CDM: an afterthought
Like many bloggers, I am in the habit of pointing people to Wikipedia if they want more background information on the topic I happen to be blathering about. As some wag recently pointed out, if you can’t trust the good old internet, who can you believe nowadays?
So I thought I could further elucidate readers on the intricacies of the CDM regs by pointing them towards the relevant page. But Wikipedia has no entry for the CDM regs. Type CDM regulations in the search field and it leads you to a disambiguation page (no, I don’t know what that means either). It suggests the following
CDM may stand for:
• Celebrity Deathmatch
• Clean Development Mechanism, a Kyoto Protocol mechanism to assist industrialized countries reducing their greenhouse gas emissions
• Cold dark matter, a scientific theory
• Ceramic discharge metal halide lamp, a light source
• Cinematic Death Mambo, a genre of music
• Code-division multiplexing
• Council of Diaspora Métis, an international non-governmental organization representing Métis People outside of Canada
• Compact Disc Maxi single
• Common Diagnostic Model
• Consumer Demand Management
• Cisco Content Distribution Manager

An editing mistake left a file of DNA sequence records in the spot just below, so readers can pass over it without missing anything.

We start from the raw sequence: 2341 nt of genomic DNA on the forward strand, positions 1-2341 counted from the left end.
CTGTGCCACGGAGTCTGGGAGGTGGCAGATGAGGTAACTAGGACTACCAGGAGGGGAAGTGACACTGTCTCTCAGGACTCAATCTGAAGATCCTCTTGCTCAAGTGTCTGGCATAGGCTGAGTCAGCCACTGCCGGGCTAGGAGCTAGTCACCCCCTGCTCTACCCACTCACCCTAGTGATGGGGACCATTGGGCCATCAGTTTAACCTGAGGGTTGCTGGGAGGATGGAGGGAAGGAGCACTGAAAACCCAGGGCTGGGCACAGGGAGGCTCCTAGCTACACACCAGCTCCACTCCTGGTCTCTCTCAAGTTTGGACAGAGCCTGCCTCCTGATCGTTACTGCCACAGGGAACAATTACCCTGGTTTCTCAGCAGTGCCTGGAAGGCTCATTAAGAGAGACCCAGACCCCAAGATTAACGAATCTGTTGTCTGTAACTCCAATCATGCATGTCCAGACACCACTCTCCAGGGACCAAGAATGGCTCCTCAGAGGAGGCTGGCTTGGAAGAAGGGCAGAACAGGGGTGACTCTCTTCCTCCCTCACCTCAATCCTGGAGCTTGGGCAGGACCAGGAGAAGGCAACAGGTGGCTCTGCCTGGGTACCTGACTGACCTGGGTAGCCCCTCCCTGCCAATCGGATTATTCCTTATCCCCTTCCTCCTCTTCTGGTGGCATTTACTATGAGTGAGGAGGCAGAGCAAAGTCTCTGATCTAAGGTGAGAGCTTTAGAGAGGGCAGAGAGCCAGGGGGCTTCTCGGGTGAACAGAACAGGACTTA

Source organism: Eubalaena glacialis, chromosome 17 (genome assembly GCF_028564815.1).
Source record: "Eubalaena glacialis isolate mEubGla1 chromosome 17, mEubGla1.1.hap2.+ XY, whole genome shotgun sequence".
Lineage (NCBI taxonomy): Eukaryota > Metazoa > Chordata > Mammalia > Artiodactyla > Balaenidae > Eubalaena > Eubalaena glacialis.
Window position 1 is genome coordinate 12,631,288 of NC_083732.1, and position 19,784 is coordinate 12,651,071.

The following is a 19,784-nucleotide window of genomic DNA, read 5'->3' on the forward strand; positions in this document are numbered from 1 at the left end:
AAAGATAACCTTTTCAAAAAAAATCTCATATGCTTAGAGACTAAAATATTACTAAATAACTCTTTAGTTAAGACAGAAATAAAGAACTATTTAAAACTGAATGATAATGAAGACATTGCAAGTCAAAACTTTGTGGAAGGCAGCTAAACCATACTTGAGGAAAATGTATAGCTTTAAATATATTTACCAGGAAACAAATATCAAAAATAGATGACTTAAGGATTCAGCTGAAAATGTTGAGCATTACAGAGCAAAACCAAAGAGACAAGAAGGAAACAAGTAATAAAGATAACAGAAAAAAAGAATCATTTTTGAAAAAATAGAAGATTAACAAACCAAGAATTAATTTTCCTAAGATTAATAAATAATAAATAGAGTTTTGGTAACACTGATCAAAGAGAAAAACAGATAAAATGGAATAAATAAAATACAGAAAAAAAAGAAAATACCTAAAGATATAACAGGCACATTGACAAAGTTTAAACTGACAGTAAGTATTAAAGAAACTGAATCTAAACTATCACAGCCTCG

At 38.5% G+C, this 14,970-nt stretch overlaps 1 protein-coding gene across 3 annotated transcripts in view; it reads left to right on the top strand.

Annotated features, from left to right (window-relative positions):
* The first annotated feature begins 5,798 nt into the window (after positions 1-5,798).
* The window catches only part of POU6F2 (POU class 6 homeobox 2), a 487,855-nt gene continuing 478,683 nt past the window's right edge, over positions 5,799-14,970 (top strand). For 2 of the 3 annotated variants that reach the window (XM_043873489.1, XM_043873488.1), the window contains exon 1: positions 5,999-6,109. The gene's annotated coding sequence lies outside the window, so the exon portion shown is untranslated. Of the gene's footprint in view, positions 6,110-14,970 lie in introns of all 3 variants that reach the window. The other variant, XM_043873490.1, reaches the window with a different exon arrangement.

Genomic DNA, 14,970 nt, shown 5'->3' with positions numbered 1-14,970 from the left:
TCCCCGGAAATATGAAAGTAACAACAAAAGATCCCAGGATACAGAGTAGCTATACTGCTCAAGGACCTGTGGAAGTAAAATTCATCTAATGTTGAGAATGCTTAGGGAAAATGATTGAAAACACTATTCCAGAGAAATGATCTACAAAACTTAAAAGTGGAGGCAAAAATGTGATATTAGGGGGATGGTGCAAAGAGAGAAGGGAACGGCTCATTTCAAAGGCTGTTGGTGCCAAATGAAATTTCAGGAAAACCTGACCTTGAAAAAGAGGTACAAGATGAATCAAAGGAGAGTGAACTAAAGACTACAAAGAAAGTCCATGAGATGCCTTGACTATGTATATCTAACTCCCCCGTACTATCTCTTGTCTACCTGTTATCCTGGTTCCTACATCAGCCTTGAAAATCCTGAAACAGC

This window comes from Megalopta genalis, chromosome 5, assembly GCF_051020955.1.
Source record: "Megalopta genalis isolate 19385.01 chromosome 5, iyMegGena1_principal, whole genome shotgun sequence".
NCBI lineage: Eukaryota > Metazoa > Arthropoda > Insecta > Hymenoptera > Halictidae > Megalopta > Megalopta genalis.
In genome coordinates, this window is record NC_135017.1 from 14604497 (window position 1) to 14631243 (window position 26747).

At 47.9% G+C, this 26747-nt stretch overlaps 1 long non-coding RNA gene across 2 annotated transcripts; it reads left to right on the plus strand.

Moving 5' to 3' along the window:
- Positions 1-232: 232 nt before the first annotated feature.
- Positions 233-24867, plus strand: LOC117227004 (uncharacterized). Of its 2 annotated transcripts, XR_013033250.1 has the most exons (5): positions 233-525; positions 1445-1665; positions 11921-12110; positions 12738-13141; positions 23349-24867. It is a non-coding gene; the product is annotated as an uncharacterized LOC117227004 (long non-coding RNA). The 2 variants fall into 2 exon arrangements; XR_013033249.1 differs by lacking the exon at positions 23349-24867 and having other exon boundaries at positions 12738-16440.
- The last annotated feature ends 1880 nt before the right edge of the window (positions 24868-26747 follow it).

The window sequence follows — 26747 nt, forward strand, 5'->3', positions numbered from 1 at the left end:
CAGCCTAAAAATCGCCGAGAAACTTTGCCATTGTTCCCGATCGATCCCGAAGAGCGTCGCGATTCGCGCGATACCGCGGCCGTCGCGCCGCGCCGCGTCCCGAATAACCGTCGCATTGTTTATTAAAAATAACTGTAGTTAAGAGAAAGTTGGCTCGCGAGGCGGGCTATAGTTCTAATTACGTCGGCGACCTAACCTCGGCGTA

• Conceptual data model
• CDM (racing team), Formula 3000 racing team competed in 1989
• Course Description Metadata, an XML data format for educational data (program and course descriptions)
• Cross-Differentiate-Multiply, a demodulator
In fact anything but Construction Design and Management Regulations. To be fair, it does acknowledge that they exists but nobody has bothered to put finger to keyboard to explain just what they might be. As Wikipedia is written by enthusiasts on subjects dear to their hearts, this tells us something. CDM is even more boring than I imagined.
Further afterthought. I wonder just how much money the Health & Safety Executive have blown in disseminating information about the new improved CDM regs? Wikipedia is one medium that millions of people refer to and they haven’t had the wit to use it, despite the fact that it’s free. That tells us something else, doesn’t it?